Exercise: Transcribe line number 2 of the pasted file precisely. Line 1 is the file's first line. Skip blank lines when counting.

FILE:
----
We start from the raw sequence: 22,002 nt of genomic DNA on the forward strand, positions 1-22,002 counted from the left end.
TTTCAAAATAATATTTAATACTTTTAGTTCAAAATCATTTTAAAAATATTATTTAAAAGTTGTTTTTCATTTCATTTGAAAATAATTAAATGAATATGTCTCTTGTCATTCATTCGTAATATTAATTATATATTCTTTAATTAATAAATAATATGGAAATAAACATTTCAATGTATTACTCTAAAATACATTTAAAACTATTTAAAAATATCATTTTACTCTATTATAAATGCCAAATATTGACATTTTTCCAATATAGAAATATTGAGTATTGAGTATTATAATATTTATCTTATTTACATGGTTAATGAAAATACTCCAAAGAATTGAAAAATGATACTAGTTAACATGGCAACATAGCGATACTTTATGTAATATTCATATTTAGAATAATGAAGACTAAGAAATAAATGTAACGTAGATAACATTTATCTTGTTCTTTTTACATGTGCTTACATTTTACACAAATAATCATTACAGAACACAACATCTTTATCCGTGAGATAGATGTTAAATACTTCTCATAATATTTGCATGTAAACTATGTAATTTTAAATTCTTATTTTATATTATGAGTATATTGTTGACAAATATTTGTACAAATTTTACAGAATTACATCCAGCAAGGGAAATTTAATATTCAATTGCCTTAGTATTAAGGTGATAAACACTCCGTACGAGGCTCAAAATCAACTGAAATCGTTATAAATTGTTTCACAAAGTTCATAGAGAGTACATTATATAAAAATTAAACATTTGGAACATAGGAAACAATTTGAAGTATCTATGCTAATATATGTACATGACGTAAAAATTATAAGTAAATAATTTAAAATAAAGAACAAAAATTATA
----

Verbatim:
TTTCAAAATAATATTTAATACTTTTAGTTCAAAATCATTTTAAAAATATTATTTAAAAGTTGTTTTTCATTTCATTTGAAAATAATTAAATGAATATGTCTCTTGTCATTCATTCGTAATATTAATTATATATTCTTTAATTAATAAATAATATGGAAATAAACATTTCAATGTATTACTCTAAAATACATTTAAAACTATTTAAAAATATCATTTTACTCTATTATAAATGCCAAATATTGACATTTTTCCAATATAGAAATATTGAGTATTGAGTATTATAATATTTATCTTATTTACATGGTTAATGAAAATACTCCAAAGAATTGAAAAATGATACTAGTTAACATGGCAACATAGCGATACTTTATGTAATATTCATATTTAGAATAATGAAGACTAAGAAATAAATGTAACGTAGATAACATTTATCTTGTTCTTTTTACATGTGCTTACATTTTACACAAATAATCATTACAGAACACAACATCTTTATCCGTGAGATAGATGTTAAATACTTCTCATAATATTTGCATGTAAACTATGTAATTTTAAATTCTTATTTTATATTATGAGTATATTGTTGACAAATATTTGTACAAATTTTACAGAATTACATCCAGCAAGGGAAATTTAATATTCAATTGCCTTAGTATTAAGGTGATAAACACTCCGTACGAGGCTCAAAATCAACTGAAATCGTTATAAATTGTTTCACAAAGTTCATAGAGAGTACATTATATAAAAATTAAACATTTGGAACATAGGAAACAATTTGAAGTATCTATGCTAATATATGTACATGACGTAAAAATTATAAGTAAATAATTTAAAATAAAGAACAAAAATTATA